Coral Davenport has a thorough account of the very sad tale of Tim Pawlenty's embrace and subsequent abandonment of cap and trade. Pawlenty initially took up the cause with a fervor that was quite literally religious:
Pawlenty also had a personal motivation. As an evangelical Christian, he had been brought to believe in the urgency of climate change by his pastor, Leith Anderson, who earlier in 2006 had banded with a group of other evangelical leaders to challenge the Bush administration on global warming. In a letter to the president, they argued that there was no longer a legitimate scientific debate on the merits of climate science and that evangelicals had a moral obligation to solve a problem that threatened the world’s most vulnerable inhabitants. (Anderson is now president of the National Association of Evangelicals.)
In December 2006, Pawlenty rolled out his sweeping and ambitious Next Generation Energy Initiative, which called on Minnesotans to enact the strongest renewable-energy law in the country. The plan would require the state’s utilities to generate 25 percent of their electricity from sources such as wind and solar by 2025. It also called for slashing statewide fossil-fuel consumption 15 percent by 2015 and enrolling Minnesota in a regional cap-and-trade program.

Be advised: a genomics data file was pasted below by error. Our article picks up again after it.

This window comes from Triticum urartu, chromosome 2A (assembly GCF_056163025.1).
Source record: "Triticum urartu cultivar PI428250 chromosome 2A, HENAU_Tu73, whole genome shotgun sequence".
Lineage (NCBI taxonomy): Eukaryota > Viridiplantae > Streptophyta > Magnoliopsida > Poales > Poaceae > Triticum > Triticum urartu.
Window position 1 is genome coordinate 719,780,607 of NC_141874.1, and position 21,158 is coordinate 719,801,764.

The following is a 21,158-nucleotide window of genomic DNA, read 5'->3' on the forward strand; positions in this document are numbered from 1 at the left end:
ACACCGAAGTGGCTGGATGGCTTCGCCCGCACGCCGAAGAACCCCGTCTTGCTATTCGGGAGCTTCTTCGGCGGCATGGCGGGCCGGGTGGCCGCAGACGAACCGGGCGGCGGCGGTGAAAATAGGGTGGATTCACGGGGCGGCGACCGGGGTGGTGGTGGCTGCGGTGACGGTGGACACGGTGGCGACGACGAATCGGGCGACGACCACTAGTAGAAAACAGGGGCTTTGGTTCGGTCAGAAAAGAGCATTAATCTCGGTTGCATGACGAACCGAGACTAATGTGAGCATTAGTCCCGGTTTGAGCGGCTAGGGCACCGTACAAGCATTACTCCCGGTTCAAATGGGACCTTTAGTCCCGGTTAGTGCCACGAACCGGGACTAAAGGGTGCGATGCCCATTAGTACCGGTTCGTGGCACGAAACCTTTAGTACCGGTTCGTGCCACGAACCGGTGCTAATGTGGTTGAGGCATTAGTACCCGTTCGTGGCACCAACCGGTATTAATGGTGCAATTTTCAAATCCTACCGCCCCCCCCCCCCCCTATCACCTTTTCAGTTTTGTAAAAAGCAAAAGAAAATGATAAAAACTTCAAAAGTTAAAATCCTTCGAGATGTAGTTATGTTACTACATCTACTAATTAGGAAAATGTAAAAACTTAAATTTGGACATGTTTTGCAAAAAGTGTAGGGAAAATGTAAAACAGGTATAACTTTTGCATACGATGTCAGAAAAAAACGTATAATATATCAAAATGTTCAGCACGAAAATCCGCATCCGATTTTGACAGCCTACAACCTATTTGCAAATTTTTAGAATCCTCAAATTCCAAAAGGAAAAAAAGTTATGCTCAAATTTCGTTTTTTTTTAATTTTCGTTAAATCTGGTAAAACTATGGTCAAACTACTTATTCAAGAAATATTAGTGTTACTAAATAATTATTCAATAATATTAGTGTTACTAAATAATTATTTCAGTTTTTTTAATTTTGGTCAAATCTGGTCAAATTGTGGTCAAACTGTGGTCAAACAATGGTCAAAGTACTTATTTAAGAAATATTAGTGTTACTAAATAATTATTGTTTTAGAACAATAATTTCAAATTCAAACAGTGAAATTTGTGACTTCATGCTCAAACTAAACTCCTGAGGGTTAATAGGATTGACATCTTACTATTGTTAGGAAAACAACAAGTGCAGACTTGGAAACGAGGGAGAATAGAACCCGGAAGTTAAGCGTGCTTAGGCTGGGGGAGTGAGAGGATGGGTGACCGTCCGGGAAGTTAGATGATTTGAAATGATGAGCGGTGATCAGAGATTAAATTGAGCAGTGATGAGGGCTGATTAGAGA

Now Pawlenty speaks of cap and trade with pure disdain ("mistake... flawed science... throw it out the window.") Then level of cynicism toward an issue he once viewed as a transcendent moral calling is not terribly surprising. It's politics. But it does make me wonder about Pawlenty's political skill.
Pawlenty, after all, managed to keep his head above water politically in blue-state Minnesota because he was doing things like embrace cap and trade, which garnered him all kinds of bipartisan support and editorial accolades. Surely this contributed to an image of moderation that prompted some moderates to approve of his governorship. Pawlenty has cited his popularity in Minnesota -- exaggerated, but not totally fictitious -- as a prime credential. But now he's abandoning the main thing he did to obtain that moderate support.
Isn't this kind of a scam? It seems like the game is to move to the center to win the governorship of a state opposed to your party, then renounce your centrism while holding up the fruits of your since-renounced centrism as evidence of your skill. Mitt Romney has been playing the same game.